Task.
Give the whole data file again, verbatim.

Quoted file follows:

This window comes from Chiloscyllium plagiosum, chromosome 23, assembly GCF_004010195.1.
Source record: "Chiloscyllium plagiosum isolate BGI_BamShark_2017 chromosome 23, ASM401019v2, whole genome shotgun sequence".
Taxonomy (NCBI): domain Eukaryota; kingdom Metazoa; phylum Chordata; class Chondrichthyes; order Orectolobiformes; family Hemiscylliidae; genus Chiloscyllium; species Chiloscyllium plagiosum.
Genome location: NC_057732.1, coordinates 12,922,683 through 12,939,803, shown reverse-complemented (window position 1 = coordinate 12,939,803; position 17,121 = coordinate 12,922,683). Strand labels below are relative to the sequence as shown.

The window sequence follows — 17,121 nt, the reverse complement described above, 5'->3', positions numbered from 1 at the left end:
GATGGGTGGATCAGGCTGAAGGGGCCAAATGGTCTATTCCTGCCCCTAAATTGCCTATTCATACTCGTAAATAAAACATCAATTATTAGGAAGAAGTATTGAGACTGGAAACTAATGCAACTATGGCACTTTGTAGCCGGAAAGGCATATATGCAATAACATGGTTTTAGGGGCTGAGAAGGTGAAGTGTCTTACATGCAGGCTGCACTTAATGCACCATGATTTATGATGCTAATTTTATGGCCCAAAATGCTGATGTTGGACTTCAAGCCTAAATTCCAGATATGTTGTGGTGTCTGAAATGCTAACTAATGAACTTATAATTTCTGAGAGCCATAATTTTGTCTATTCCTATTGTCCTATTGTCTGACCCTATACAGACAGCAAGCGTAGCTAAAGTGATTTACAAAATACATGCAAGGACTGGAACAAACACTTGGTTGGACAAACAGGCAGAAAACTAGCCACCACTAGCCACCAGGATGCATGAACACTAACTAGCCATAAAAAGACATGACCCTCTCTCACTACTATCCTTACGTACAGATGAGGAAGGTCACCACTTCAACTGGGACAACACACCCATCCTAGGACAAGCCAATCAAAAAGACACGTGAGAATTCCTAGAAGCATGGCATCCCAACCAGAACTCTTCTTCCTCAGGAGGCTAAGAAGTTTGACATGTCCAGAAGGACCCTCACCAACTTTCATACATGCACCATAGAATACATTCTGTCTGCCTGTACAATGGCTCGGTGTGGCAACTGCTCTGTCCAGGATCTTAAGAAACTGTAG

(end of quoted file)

This window comes from Chiloscyllium plagiosum, chromosome 23, assembly GCF_004010195.1.
Source record: "Chiloscyllium plagiosum isolate BGI_BamShark_2017 chromosome 23, ASM401019v2, whole genome shotgun sequence".
Taxonomy (NCBI): domain Eukaryota; kingdom Metazoa; phylum Chordata; class Chondrichthyes; order Orectolobiformes; family Hemiscylliidae; genus Chiloscyllium; species Chiloscyllium plagiosum.
Genome location: NC_057732.1, coordinates 12,922,683 through 12,939,803, shown reverse-complemented (window position 1 = coordinate 12,939,803; position 17,121 = coordinate 12,922,683). Strand labels below are relative to the sequence as shown.

The window sequence follows — 17,121 nt, the reverse complement described above, 5'->3', positions numbered from 1 at the left end:
GATGGGTGGATCAGGCTGAAGGGGCCAAATGGTCTATTCCTGCCCCTAAATTGCCTATTCATACTCGTAAATAAAACATCAATTATTAGGAAGAAGTATTGAGACTGGAAACTAATGCAACTATGGCACTTTGTAGCCGGAAAGGCATATATGCAATAACATGGTTTTAGGGGCTGAGAAGGTGAAGTGTCTTACATGCAGGCTGCACTTAATGCACCATGATTTATGATGCTAATTTTATGGCCCAAAATGCTGATGTTGGACTTCAAGCCTAAATTCCAGATATGTTGTGGTGTCTGAAATGCTAACTAATGAACTTATAATTTCTGAGAGCCATAATTTTGTCTATTCCTATTGTCCTATTGTCTGACCCTATACAGACAGCAAGCGTAGCTAAAGTGATTTACAAAATACATGCAAGGACTGGAACAAACACTTGGTTGGACAAACAGGCAGAAAACTAGCCACCACTAGCCACCAGGATGCATGAACACTAACTAGCCATAAAAAGACATGACCCTCTCTCACTACTATCCTTACGTACAGATGAGGAAGGTCACCACTTCAACTGGGACAACACACCCATCCTAGGACAAGCCAATCAAAAAGACACGTGAGAATTCCTAGAAGCATGGCATCCCAACCAGAACTCTTCTTCCTCAGGAGGCTAAGAAGTTTGACATGTCCAGAAGGACCCTCACCAACTTTCATACATGCACCATAGAATACATTCTGTCTGCCTGTACAATGGCTCGGTGTGGCAACTGCTCTGTCCAGGATCTTAAGAAACTGTAG